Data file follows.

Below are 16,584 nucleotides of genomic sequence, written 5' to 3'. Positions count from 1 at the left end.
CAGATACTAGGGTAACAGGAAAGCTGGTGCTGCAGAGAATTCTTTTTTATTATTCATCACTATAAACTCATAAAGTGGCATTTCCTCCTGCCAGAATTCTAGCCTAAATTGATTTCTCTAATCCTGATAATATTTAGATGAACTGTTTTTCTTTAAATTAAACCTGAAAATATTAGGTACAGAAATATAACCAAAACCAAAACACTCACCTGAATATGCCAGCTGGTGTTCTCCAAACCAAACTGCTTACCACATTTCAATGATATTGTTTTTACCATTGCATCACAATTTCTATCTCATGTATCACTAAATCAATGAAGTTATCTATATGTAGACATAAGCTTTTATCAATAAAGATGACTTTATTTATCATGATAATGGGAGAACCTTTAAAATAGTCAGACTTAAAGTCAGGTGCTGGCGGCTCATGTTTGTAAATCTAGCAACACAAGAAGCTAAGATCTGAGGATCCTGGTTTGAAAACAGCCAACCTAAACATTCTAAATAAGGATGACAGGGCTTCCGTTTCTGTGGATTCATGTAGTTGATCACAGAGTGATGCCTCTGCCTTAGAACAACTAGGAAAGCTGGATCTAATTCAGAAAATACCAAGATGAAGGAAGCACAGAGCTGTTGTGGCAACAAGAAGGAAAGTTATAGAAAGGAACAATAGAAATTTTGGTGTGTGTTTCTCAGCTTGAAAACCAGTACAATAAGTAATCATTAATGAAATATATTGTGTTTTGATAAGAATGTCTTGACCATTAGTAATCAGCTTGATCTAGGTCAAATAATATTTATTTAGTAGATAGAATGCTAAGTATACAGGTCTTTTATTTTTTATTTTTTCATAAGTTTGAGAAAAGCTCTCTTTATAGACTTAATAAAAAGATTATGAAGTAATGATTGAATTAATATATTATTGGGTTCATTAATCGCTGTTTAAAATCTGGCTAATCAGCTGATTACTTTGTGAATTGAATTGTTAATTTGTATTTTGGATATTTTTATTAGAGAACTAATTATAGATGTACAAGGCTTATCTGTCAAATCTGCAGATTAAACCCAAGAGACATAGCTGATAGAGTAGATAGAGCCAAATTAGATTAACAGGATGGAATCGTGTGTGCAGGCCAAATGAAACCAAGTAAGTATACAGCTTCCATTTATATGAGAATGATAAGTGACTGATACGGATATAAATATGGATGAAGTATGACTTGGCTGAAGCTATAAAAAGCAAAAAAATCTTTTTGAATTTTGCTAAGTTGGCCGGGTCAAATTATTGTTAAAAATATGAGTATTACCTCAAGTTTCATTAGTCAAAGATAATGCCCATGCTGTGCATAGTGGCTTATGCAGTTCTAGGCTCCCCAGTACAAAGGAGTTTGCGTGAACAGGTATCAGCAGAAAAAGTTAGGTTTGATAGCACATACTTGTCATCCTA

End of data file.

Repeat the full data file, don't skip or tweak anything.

Below are 16,584 nucleotides of genomic sequence, written 5' to 3'. Positions count from 1 at the left end.
CAGATACTAGGGTAACAGGAAAGCTGGTGCTGCAGAGAATTCTTTTTTATTATTCATCACTATAAACTCATAAAGTGGCATTTCCTCCTGCCAGAATTCTAGCCTAAATTGATTTCTCTAATCCTGATAATATTTAGATGAACTGTTTTTCTTTAAATTAAACCTGAAAATATTAGGTACAGAAATATAACCAAAACCAAAACACTCACCTGAATATGCCAGCTGGTGTTCTCCAAACCAAACTGCTTACCACATTTCAATGATATTGTTTTTACCATTGCATCACAATTTCTATCTCATGTATCACTAAATCAATGAAGTTATCTATATGTAGACATAAGCTTTTATCAATAAAGATGACTTTATTTATCATGATAATGGGAGAACCTTTAAAATAGTCAGACTTAAAGTCAGGTGCTGGCGGCTCATGTTTGTAAATCTAGCAACACAAGAAGCTAAGATCTGAGGATCCTGGTTTGAAAACAGCCAACCTAAACATTCTAAATAAGGATGACAGGGCTTCCGTTTCTGTGGATTCATGTAGTTGATCACAGAGTGATGCCTCTGCCTTAGAACAACTAGGAAAGCTGGATCTAATTCAGAAAATACCAAGATGAAGGAAGCACAGAGCTGTTGTGGCAACAAGAAGGAAAGTTATAGAAAGGAACAATAGAAATTTTGGTGTGTGTTTCTCAGCTTGAAAACCAGTACAATAAGTAATCATTAATGAAATATATTGTGTTTTGATAAGAATGTCTTGACCATTAGTAATCAGCTTGATCTAGGTCAAATAATATTTATTTAGTAGATAGAATGCTAAGTATACAGGTCTTTTATTTTTTATTTTTTCATAAGTTTGAGAAAAGCTCTCTTTATAGACTTAATAAAAAGATTATGAAGTAATGATTGAATTAATATATTATTGGGTTCATTAATCGCTGTTTAAAATCTGGCTAATCAGCTGATTACTTTGTGAATTGAATTGTTAATTTGTATTTTGGATATTTTTATTAGAGAACTAATTATAGATGTACAAGGCTTATCTGTCAAATCTGCAGATTAAACCCAAGAGACATAGCTGATAGAGTAGATAGAGCCAAATTAGATTAACAGGATGGAATCGTGTGTGCAGGCCAAATGAAACCAAGTAAGTATACAGCTTCCATTTATATGAGAATGATAAGTGACTGATACGGATATAAATATGGATGAAGTATGACTTGGCTGAAGCTATAAAAAGCAAAAAAATCTTTTTGAATTTTGCTAAGTTGGCCGGGTCAAATTATTGTTAAAAATATGAGTATTACCTCAAGTTTCATTAGTCAAAGATAATGCCCATGCTGTGCATAGTGGCTTATGCAGTTCTAGGCTCCCCAGTACAAAGGAGTTTGCGTGAACAGGTATCAGCAGAAAAAGTTAGGTTTGATAGCACATACTTGTCATCCTA